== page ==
Agung Sandy Lesmana – The Civil Society Coalition, which is made up of the Center for Indonesia's Strategic Development Initiatives (CISDI), the Child Protection and Wellbeing Study and Advocacy Centre (PUSKAPA), the volunteer group Lapor COVID-19 and Transparency International, Indonesia are calling on the government to abandon the paid vaccination booster plan.
They believe that the current vaccine supply and delivery capacity is already limited and the paid booster plan risks worsening vaccine inequality and will divert supplies from ensuring an even spread of second doses or primary vaccinations.
"We are asking the government not to initiate the paid booster program because it will increase the vaccine access inequality gap", wrote the Coalition in a press release on Monday December 20.
The Coalition is urging the government to first ensure vaccination for everyone, especially people who are most vulnerable by mobilising primary healthcare services.
The group said that community healthcare centres (Puskesmas) are capable of strengthening healthcare capacity at the community level, including reaching out to vulnerable groups who are still finding it difficult to get vaccinated.
The government is also being asked to accelerate achieving the 70-80 percent vaccination target and accelerate reaching out to vulnerable groups before starting to administer vaccine boosters.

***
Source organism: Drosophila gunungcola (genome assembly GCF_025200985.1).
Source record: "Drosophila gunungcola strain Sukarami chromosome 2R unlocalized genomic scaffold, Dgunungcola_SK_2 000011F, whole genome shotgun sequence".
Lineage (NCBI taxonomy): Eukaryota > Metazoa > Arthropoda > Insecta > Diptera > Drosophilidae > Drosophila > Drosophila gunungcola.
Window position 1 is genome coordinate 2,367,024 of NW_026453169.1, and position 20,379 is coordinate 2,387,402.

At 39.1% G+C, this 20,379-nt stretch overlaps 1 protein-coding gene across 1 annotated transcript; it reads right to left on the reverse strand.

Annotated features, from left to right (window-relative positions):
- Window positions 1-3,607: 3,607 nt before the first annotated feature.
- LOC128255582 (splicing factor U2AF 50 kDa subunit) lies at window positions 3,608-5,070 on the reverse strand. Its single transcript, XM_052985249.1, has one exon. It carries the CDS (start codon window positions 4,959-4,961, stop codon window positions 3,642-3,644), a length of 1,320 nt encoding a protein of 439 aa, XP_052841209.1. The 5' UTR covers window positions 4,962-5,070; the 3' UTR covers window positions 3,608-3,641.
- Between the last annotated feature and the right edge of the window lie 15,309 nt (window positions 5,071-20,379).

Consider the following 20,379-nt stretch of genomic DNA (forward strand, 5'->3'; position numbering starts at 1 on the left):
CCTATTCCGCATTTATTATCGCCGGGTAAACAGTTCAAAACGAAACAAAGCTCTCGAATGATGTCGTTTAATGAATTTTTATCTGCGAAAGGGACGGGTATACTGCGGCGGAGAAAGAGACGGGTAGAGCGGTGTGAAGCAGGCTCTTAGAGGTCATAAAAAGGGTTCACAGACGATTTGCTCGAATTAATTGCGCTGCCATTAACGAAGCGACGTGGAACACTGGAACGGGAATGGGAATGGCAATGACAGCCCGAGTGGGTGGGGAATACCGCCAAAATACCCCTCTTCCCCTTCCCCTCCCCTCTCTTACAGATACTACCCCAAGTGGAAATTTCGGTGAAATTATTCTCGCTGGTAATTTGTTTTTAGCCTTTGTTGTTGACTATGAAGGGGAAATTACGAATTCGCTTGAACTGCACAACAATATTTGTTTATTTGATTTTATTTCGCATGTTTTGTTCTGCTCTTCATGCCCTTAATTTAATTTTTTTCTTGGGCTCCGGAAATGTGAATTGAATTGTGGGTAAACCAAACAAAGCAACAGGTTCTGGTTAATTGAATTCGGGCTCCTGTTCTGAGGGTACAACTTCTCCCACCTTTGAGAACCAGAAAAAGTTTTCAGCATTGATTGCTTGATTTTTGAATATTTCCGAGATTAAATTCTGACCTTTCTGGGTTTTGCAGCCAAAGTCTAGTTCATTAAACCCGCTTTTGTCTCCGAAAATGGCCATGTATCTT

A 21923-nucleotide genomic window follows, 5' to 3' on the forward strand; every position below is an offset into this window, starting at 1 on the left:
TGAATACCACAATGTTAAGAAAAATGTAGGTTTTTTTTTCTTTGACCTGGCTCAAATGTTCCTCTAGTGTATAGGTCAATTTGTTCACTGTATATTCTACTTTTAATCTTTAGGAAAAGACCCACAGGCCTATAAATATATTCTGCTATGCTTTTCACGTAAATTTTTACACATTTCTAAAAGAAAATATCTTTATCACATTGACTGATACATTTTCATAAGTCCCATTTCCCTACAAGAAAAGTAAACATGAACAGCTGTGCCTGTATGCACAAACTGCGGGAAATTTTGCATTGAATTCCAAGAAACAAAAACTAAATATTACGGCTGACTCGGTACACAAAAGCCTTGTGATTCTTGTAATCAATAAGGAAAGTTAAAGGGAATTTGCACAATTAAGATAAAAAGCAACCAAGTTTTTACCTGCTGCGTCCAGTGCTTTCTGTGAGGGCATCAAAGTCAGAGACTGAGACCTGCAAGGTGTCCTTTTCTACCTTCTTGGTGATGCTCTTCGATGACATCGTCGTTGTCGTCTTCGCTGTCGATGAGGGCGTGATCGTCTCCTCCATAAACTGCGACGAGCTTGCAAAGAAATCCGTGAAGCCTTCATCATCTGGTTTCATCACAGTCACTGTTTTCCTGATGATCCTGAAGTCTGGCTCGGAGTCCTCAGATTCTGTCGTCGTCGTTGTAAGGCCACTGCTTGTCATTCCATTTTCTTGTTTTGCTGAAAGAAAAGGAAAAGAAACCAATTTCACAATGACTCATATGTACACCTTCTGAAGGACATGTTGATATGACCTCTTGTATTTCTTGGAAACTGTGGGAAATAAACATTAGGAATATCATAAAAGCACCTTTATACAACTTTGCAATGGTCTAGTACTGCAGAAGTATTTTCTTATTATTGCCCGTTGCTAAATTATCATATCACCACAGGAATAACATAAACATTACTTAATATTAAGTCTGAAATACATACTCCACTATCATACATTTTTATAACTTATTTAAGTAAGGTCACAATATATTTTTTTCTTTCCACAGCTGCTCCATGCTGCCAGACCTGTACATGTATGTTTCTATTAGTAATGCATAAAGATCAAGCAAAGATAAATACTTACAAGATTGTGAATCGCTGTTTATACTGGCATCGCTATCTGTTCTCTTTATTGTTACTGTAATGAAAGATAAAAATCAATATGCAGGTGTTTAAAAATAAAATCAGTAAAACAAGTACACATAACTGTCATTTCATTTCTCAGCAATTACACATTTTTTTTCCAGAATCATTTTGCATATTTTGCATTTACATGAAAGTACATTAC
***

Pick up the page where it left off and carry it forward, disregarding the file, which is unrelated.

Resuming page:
"The Coalition is asking the government not to confuse people with the paid booster narrative and continue holding on to the principles of justice and prioritising vulnerable people", they said.
In addition to this, the public is still facing difficulties accessing information about vaccine stocks, expiry dates and the types of vaccines available in their areas.
"The Coalition is urging national vaccination policy transparency which is based on data and procurement process, vaccine distribution to provinces, regencies and cities, and channeling vaccines to individuals or recipient groups", added the Coalition.
The government has already administered 149,617,605 first doses (71.84 percent) and 105,558,259 second doses (50.68 percent) to the public across Indonesia.
Aged groups that have received the first dose however only stand at 12,745,677 people or 59.14 percent, and only 8,292,187 people or 38.47 percent have received a second dose, out of a target of 21,553,118 people who must be vaccinated.
[Translated by James Balowski. The original title of the article was "Bikin Rakyat Bingung dan Perlebar Ketimpangan, Koalisi Sipil Tolak Vaksin Booster Berbayar".]